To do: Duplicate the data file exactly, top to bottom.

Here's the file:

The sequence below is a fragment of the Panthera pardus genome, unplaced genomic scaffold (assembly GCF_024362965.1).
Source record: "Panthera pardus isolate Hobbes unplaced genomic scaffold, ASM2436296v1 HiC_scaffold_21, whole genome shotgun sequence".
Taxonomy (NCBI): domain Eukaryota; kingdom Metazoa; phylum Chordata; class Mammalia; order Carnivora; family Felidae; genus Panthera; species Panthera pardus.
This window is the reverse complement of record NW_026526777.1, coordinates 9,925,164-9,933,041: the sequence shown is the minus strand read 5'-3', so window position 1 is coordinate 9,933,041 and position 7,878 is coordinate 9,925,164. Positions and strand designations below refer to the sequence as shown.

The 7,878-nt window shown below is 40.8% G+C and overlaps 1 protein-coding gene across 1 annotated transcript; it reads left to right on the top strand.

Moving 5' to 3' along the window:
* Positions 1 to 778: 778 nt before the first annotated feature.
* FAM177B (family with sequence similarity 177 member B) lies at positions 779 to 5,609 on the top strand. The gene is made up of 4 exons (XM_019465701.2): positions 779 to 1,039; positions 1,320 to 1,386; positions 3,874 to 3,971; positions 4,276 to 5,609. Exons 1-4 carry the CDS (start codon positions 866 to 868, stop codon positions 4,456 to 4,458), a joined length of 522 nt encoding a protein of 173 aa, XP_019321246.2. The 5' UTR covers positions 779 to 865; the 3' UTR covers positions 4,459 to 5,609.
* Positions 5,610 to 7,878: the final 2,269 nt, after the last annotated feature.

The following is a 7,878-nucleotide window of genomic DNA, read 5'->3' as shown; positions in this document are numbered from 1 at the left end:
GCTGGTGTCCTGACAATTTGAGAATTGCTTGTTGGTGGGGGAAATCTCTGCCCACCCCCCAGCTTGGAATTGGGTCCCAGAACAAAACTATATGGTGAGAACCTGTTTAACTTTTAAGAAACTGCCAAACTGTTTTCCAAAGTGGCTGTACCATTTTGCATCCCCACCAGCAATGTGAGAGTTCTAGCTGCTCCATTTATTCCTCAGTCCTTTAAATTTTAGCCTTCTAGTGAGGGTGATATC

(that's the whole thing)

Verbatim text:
The sequence below is a fragment of the Panthera pardus genome, unplaced genomic scaffold (assembly GCF_024362965.1).
Source record: "Panthera pardus isolate Hobbes unplaced genomic scaffold, ASM2436296v1 HiC_scaffold_21, whole genome shotgun sequence".
Taxonomy (NCBI): domain Eukaryota; kingdom Metazoa; phylum Chordata; class Mammalia; order Carnivora; family Felidae; genus Panthera; species Panthera pardus.
This window is the reverse complement of record NW_026526777.1, coordinates 9,925,164-9,933,041: the sequence shown is the minus strand read 5'-3', so window position 1 is coordinate 9,933,041 and position 7,878 is coordinate 9,925,164. Positions and strand designations below refer to the sequence as shown.

The 7,878-nt window shown below is 40.8% G+C and overlaps 1 protein-coding gene across 1 annotated transcript; it reads left to right on the top strand.

Moving 5' to 3' along the window:
* Positions 1 to 778: 778 nt before the first annotated feature.
* FAM177B (family with sequence similarity 177 member B) lies at positions 779 to 5,609 on the top strand. The gene is made up of 4 exons (XM_019465701.2): positions 779 to 1,039; positions 1,320 to 1,386; positions 3,874 to 3,971; positions 4,276 to 5,609. Exons 1-4 carry the CDS (start codon positions 866 to 868, stop codon positions 4,456 to 4,458), a joined length of 522 nt encoding a protein of 173 aa, XP_019321246.2. The 5' UTR covers positions 779 to 865; the 3' UTR covers positions 4,459 to 5,609.
* Positions 5,610 to 7,878: the final 2,269 nt, after the last annotated feature.

The following is a 7,878-nucleotide window of genomic DNA, read 5'->3' as shown; positions in this document are numbered from 1 at the left end:
GCTGGTGTCCTGACAATTTGAGAATTGCTTGTTGGTGGGGGAAATCTCTGCCCACCCCCCAGCTTGGAATTGGGTCCCAGAACAAAACTATATGGTGAGAACCTGTTTAACTTTTAAGAAACTGCCAAACTGTTTTCCAAAGTGGCTGTACCATTTTGCATCCCCACCAGCAATGTGAGAGTTCTAGCTGCTCCATTTATTCCTCAGTCCTTTAAATTTTAGCCTTCTAGTGAGGGTGATATC